‘The ICO opinion of facial recognition technology’ Julian Hayes and Michael Drury

‘The ICO opinion of facial recognition technology’ Julian Hayes and Michael Drury

BCL partners Julian Hayes and Michael Drury speak to Data Protection Magazine on Facial Recognition Technology.

Here’s an extract from the article:

“Ahead of an upcoming appeal against the High Court ruling permitting police use of facial recognition technology (FRT), the Information Commissioner on 31 October published her first ever official opinion under the Data Protection Act.

Coming from the UK’s respected data supervisor, the document, tackling the use of FRT by law enforcement, will carry considerable weight.

The ICO’s opinion is being published at a time of considerable controversy for this ground-breaking technology. Its use has excited much criticism from privacy campaigners around the world, with the EU reportedly planning new regulation from next year and several US cities banning it outright.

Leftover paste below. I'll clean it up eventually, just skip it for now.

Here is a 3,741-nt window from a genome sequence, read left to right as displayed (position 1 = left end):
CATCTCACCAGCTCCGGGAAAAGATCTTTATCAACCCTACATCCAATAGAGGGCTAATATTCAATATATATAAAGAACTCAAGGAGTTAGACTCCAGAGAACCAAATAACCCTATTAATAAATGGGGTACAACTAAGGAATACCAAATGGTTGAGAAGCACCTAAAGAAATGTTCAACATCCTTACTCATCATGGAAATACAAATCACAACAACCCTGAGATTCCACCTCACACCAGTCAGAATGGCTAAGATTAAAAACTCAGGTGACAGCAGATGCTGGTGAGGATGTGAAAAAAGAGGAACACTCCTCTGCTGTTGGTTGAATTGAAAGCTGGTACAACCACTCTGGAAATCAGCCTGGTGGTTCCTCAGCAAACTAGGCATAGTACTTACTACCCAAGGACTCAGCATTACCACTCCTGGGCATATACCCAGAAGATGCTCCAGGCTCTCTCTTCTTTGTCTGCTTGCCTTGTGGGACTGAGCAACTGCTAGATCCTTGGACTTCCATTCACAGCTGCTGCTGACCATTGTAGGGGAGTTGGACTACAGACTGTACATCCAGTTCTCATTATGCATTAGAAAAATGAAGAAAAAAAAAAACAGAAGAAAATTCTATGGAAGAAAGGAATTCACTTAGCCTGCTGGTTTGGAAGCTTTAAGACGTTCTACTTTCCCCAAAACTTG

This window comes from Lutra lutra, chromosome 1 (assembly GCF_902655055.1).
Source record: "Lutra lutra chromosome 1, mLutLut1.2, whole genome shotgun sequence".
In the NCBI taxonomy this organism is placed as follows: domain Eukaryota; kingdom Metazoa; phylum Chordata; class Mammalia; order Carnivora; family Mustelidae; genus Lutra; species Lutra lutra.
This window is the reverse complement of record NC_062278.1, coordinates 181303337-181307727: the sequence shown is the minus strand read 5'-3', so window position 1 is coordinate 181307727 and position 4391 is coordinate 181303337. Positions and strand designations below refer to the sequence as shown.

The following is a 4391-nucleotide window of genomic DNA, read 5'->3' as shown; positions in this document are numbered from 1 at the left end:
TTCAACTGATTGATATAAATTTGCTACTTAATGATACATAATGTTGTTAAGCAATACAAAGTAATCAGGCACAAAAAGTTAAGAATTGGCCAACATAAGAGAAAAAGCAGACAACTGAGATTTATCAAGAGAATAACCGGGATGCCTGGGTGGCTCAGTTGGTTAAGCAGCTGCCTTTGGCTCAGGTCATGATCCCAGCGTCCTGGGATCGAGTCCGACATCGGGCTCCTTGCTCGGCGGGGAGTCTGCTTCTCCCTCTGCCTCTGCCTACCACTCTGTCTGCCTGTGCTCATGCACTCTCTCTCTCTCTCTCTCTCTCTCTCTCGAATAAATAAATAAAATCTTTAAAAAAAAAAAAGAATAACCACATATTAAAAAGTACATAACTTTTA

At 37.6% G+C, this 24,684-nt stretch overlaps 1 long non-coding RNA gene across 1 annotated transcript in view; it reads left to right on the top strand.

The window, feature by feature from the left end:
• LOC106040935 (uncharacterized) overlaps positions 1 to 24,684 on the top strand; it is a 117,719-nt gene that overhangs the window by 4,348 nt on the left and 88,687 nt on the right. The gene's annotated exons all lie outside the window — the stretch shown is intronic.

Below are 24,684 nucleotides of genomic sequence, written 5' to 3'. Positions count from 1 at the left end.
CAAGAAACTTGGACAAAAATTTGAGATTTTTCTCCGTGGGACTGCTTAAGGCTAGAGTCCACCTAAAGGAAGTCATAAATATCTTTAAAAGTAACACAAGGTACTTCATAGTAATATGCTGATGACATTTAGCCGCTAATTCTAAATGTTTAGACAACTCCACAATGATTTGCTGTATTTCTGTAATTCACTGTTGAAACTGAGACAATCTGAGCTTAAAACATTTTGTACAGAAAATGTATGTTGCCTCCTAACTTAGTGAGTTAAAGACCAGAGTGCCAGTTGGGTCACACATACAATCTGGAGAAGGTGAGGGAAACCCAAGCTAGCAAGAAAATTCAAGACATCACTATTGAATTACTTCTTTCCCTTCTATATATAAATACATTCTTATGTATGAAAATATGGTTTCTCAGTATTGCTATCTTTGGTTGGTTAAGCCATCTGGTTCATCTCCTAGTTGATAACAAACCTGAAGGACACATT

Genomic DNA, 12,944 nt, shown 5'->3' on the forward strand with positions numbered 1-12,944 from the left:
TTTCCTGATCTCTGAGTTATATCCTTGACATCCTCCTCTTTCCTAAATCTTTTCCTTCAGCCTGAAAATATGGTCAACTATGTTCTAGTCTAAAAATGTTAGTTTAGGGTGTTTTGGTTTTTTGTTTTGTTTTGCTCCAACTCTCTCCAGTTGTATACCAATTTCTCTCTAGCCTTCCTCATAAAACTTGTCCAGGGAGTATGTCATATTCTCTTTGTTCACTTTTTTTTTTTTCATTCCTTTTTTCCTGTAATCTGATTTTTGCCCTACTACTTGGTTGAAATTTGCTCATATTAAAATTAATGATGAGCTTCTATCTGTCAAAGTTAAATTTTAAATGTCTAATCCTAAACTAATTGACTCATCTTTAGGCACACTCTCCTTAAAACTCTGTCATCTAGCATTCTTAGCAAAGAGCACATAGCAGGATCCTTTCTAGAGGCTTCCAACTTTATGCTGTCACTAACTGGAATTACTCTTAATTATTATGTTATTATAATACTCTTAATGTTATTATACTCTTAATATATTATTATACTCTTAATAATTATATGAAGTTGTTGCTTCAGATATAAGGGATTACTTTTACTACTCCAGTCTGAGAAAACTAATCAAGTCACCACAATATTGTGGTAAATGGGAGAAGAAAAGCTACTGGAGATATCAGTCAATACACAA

UK law enforcement has been cautious, trialling the technology in various locations. In September, following a legal challenge to one such trial by South Wales Police, the High Court delivered its judgment on FRT, dismissing claims brought by Ed Bridges and Liberty that it breached the European Convention on Human Rights, data protection legislation and equalities laws.”

This article was originally published by Data Protection Magazine on 05/11/19. You can read the full version on their website.



Julian Hayes is a partner specialising in all aspects of corporate crime and regulatory work. As well as dealing with high profile fraud and corruption matters, including investigations with an international dimension, he has considerable experience of advising corporates on data protection and cybercrime issues.

Michael Drury is a partner with a diverse practice, ranging from extradition to representing individuals in regulatory proceedings brought by the FCA; acting in criminal investigations by the SFO; and is a leading expert on surveillance and investigatory powers as well as information law and cybercrime.